Doctors who abuse their patients

In December 2014, Dr Myles Bradbury, a Consultant Paedicatrian, was sentenced to 22 years imprisonment (reduced to 16 on appeal) for abusing 18 children at Addenbrookes Hospital in Cambridge. He would abuse his victims and secretly film what he did using a “spy pen”. Often the parents would be in the same room but behind a curtain. He was also found to have over 16,000 indecent child images. The exact number of his victims will never be known as he disposed of the hard drive on his computer.
The case is reminiscent of convicted breast surgeon Ian Paterson: in both cases patients regarded them as “God like” figures. We trust doctors; we have to. Sometimes they may have to touch us intimately to investigate an issue to make us better. We do not look at them in an intimate way and do not want to believe they could look us in a sexual way. This means it is very difficult for patients to speak out if there is any ambiguity in the doctor’s actions.

We trust doctors; we have to. Sometimes they may have to touch us intimately to investigate an issue to make us better. We do not look at them in an intimate way and do not want to believe they could look us in a sexual way. This means it is very difficult for patients to speak out if there is any ambiguity in the doctor’s actions.

Many doctors often work alone and this may make it harder to pick up clues into inappropriate behaviour. This is especially so in the older hierarchical culture which is still prevalent today in some (not all) hospitals and which makes it harder to question doctors. Sex pests groom their victims and their environment to make detection harder. It is vital, therefore, that hospitals have systems in place to supervise their doctors. There were warning signs in Bradbury’s case which were not followed up. Was this due to a hierarchical approach? The most obvious failing was allowing Bradbury to see children without another health care professional present. Before April 2013 in cases of intimate examinations it was acceptable to have a parent present (inside not outside the curtain) but since then the offer of the presence of an independent health care professional such as a nurse must be made and this should all be recorded. It is possible for a doctor to falsify the notes but this would be more difficult in child cases.

The Harold Shipman Inquiries led to far ranging changes in the regulation and scrutiny of the medical profession by the General Medical Council. Doctors and staff have a duty by Good Medical Practice 2013 paragraph 25 to “take prompt action if you think that patient safety, dignity or comfort is or may be seriously compromised.”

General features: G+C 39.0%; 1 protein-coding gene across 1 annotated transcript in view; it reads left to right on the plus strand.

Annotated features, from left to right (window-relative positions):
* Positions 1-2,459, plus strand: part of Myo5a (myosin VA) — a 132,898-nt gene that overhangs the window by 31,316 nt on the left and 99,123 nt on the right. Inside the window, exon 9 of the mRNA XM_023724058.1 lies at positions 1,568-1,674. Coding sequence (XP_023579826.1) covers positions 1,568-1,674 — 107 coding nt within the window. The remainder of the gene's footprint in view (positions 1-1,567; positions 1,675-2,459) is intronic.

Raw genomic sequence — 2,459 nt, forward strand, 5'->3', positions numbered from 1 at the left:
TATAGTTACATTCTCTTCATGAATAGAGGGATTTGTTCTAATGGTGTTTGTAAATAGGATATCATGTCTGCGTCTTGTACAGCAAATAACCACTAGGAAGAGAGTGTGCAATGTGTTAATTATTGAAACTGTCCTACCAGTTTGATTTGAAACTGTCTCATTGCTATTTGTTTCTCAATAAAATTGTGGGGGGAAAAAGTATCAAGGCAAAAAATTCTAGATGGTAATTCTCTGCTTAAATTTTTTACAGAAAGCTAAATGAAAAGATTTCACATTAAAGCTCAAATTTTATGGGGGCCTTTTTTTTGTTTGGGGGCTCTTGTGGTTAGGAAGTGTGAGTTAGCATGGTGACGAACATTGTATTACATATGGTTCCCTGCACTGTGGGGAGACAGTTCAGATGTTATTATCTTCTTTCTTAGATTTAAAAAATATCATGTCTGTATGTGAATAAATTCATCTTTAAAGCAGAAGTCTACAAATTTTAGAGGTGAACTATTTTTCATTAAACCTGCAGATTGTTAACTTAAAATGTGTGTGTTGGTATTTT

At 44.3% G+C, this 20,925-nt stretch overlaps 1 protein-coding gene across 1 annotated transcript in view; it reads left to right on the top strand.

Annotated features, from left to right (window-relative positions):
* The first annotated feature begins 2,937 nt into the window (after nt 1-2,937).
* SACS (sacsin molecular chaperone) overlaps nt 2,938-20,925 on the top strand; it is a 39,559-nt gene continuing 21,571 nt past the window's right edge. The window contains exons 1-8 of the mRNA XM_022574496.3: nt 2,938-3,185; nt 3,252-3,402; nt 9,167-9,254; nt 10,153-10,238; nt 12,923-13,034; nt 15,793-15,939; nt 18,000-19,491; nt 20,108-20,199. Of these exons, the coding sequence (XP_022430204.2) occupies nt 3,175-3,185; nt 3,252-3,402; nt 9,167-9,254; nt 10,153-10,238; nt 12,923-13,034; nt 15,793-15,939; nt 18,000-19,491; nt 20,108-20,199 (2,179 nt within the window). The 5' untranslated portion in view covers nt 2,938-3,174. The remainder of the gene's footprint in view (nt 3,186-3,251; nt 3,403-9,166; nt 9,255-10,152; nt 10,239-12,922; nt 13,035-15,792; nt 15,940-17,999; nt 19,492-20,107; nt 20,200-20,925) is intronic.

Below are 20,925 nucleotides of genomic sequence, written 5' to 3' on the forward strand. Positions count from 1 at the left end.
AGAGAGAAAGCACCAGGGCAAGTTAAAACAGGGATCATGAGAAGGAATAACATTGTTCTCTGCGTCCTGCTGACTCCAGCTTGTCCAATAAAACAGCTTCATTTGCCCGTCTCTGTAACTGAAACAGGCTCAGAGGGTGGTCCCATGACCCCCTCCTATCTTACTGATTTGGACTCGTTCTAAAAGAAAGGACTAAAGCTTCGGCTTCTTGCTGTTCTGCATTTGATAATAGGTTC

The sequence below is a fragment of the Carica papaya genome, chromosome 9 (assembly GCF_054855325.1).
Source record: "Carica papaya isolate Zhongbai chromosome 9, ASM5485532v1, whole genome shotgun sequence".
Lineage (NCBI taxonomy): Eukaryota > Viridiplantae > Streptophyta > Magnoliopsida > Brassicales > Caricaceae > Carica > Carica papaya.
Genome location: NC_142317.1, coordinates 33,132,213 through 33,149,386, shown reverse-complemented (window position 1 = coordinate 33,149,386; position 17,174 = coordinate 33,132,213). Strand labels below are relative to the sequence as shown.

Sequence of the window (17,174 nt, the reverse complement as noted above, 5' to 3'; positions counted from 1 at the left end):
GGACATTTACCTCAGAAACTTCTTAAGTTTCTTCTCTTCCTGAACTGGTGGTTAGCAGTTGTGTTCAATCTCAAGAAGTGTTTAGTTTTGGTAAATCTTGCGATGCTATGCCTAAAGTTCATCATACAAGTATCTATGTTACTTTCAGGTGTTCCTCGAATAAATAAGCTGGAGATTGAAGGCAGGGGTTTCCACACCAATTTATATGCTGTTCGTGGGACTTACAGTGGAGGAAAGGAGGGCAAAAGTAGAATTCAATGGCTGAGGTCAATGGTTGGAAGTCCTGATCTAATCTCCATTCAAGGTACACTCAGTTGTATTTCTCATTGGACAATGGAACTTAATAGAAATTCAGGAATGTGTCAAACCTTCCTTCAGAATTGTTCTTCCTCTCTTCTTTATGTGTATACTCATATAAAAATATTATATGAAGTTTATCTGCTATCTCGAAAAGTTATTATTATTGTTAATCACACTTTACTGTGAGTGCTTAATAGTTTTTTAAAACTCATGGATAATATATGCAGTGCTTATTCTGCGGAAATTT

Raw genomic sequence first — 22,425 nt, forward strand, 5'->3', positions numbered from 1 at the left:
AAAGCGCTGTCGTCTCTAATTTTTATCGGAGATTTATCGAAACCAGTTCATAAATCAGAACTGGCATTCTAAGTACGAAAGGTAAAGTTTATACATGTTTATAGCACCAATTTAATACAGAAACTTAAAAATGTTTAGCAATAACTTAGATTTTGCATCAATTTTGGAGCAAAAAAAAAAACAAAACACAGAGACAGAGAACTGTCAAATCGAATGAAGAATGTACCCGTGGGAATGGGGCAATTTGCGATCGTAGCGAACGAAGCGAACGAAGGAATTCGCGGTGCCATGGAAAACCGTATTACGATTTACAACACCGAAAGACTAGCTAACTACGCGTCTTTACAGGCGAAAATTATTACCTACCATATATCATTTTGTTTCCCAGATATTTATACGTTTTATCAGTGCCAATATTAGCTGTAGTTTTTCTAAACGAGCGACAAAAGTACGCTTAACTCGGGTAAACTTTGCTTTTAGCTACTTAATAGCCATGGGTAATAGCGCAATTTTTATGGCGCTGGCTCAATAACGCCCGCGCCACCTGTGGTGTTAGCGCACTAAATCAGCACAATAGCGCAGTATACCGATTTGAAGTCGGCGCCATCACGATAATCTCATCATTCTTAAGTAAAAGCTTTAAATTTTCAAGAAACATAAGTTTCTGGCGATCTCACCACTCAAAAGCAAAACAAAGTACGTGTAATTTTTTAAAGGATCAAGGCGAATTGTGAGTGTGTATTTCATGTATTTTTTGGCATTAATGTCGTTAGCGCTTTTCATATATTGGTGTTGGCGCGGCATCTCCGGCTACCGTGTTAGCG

The Harold Shipman Inquiries led to far ranging changes in the regulation and scrutiny of the medical profession by the General Medical Council. Doctors and staff have a duty by Good Medical Practice 2013 paragraph 25 to “take prompt action if you think that patient safety, dignity or comfort is or may be seriously compromised.”

This is backed up by specific Guidance: “Raising and Acting on Concerns about Patient Safety”, January 2012. Fellow doctors and nurses have a duty to speak up and if not heard have a duty to “go public”. The Francis Report led to the passing of the statutory duty of candour which again requires Trusts and doctors to alert patients to matters that have gone wrong. “Whistle blowers” are protected. It does take time to change a culture but as stated the older hierarchical approach is giving way to a more team-minded approach with voices being heard equally. Junior staff and nurses are encouraged to ask questions of more senior doctors and this should also be promoted in a more formal way.

Addenbrookes Hospital has already paid out substantial sums for Bradbury’s appalling assaults. This can never truly compensate for the life lasting mental trauma caused and it also diverts money away from proper patient care. Prevention is always better than cure.
Health Minister Jeremy Hunt MP has promised a Government Inquiry into how Paterson was able to practise in the way he did for years on end. Hopefully this will lead to even greater transparency and a resolve to apply the already existing duties in a more proactive way.

 

Anthony Haycroft

Anthony Haycroft

Anthony Haycroft, Barrister, is Head of Business and Specialist Crime, Serjeants’ Inn Chambers.
He is also Chambers & Partners Regulatory Barrister of the Year 2017.
Anthony Haycroft

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